And in the New Testament, Paul writes:

For Moses writes about the righteousness that is based on the law, that the person who does the commandments shall live by them. But the righteousness based on faith says, “Do not say in your heart, ‘Who will ascend into heaven?’” (that is, to bring Christ down) “or ‘Who will descend into the abyss?’” (that is, to bring Christ up from the dead).  But what does it say? “The word is near you, in your mouth and in your heart” – Romans 10:6-8a

And the writer of Hebrews:

Consider him who endured from sinners such hostility against himself, so that you may not grow weary or fainthearted. In your struggle against sin you have not yet resisted to the point of shedding your blood. – Hebrews 12:3-4

Phil correctly writes that “life is promised to the one who obeys,” but he falls into error when he makes those texts to be somehow directed toward Christ. The fact is that it is we who are called to obey. God has promised abundant life to all those who are reconciled to Him through faith in the Cross. Once we have been graciously given the gift of righteousness, we are called to “walk in newness of life” (Romans 6:4).


12. The context of Philippians 3:9 makes clear that the ground of the believer’s justification is an alien righteousness, not any degree of righteousness we obtain for ourselves. To deny that this is the righteousness of Christ is to diminish His unique role as our proxy, our mediator, and our substitute.

Response: The ground of the believer’s justification is Christ’s vicarious, substitutionary death on the Cross because without the shedding of blood, there is no forgiveness of sins (Hebrews 9:22). It is by the blood that we have peace and reconciliation with God (Colossians 1:20). But nowhere does the Bible teach that our righteousness is in any part due to law-keeping on the part of Christ.

Again, think about it: if the law possessed the power to justify and Christ’s obedience to that law could be imputed to our account, then does that not make the death of Christ needless? Paul wrote, “I do not nullify the grace of God, for if righteousness were through the law, then Christ died for no purpose” (Galatians 2:21).



There is no biblical basis for the doctrine of the imputation of the active obedience of Christ. In fact, in some quarters, IAO is destroying or has destroyed the Gospel itself. I am not so bold as to say that Phil himself is using the doctrine of the imputation of the active obedience of Christ in order to teach a false gospel. However, his strong stance in support of a doctrine with scant biblical support opens the door for others to go much farther down the road toward preaching a false gospel that makes our own obedience irrelevant to salvation. This thinking results in selective obedience and even outright rejection of any obligation to obey on the part of the believer. In short, IAO leads to a false gospel of antinomianism. Remember that antinomianism is not just the rejection of all law, it can also manifest itself as partial or selective obedience (Matthew 5:19, 7:15-23).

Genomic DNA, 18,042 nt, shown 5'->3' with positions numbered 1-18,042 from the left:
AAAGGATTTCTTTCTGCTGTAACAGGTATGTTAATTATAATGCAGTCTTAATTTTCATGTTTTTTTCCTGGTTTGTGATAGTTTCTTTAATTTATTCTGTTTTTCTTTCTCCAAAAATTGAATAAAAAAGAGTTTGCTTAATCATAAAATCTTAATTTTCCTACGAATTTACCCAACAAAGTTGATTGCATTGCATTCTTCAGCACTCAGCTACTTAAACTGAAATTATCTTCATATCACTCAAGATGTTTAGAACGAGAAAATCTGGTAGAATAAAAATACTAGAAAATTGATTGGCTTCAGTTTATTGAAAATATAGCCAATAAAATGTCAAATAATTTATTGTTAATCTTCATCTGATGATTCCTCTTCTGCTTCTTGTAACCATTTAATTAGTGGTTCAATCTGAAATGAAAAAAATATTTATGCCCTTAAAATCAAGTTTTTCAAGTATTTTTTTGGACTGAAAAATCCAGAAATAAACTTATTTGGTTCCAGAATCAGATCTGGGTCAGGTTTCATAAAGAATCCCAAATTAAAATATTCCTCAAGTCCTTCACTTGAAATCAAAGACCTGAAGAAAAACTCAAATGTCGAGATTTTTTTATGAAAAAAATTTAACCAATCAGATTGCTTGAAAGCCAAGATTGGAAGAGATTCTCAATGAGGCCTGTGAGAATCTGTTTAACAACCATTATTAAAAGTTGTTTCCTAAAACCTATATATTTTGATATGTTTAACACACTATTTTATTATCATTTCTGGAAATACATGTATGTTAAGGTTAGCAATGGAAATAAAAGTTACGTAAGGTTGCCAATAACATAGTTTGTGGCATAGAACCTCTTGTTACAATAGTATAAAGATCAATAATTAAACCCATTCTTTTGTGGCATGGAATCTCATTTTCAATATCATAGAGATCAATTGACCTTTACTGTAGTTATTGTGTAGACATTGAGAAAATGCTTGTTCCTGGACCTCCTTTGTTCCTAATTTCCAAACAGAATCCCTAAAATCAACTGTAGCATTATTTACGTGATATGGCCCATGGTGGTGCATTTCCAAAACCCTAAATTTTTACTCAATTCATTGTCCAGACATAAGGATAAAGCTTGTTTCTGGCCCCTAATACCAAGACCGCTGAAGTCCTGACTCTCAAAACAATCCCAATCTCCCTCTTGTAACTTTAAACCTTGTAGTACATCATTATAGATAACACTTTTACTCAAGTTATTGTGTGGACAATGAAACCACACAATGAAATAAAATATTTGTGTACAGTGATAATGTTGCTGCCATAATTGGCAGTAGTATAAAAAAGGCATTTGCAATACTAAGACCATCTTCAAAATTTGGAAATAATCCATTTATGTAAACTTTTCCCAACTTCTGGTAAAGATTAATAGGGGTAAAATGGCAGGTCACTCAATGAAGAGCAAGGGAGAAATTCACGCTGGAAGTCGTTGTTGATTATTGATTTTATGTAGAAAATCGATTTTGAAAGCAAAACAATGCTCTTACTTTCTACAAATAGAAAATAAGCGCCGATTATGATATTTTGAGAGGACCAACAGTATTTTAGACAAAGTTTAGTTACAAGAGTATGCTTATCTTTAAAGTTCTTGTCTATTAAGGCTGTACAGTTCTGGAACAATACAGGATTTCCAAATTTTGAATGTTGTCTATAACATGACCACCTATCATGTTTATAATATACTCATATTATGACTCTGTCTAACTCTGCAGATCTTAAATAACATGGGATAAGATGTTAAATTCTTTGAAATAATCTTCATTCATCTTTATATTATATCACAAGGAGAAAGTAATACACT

Over and over, Scripture tells us that we are made righteous through the blood of Christ on the basis of faith alone (Romans 3:23-25; 2 Corinthians 5:14-18; Colossians 1:19-23). We are redeemed through His blood and will be glorified if we continue to walk in obedience – not an obedience performed vicariously by Christ – but a faithful, humble obedience empowered and enabled by the Holy Spirit, while at the same time it is performed by the believer himself.

For in him all the fullness of God was pleased to dwell, and through him to reconcile to himself all things, whether on earth or in heaven, making peace by the blood of his cross and you, who once were alienated and hostile in mind, doing evil deeds, he has now reconciled in his body of flesh by his death, in order to present you holy and blameless and above reproach before him, if indeed you continue in the faith, stable and steadfast, not shifting from the hope of the gospel that you heard, which has been proclaimed in all creation. – Colossians 1:19-23

For more on this topic, see the first article in this series. For a broader explanation of justification, please see Justification Rediscovered.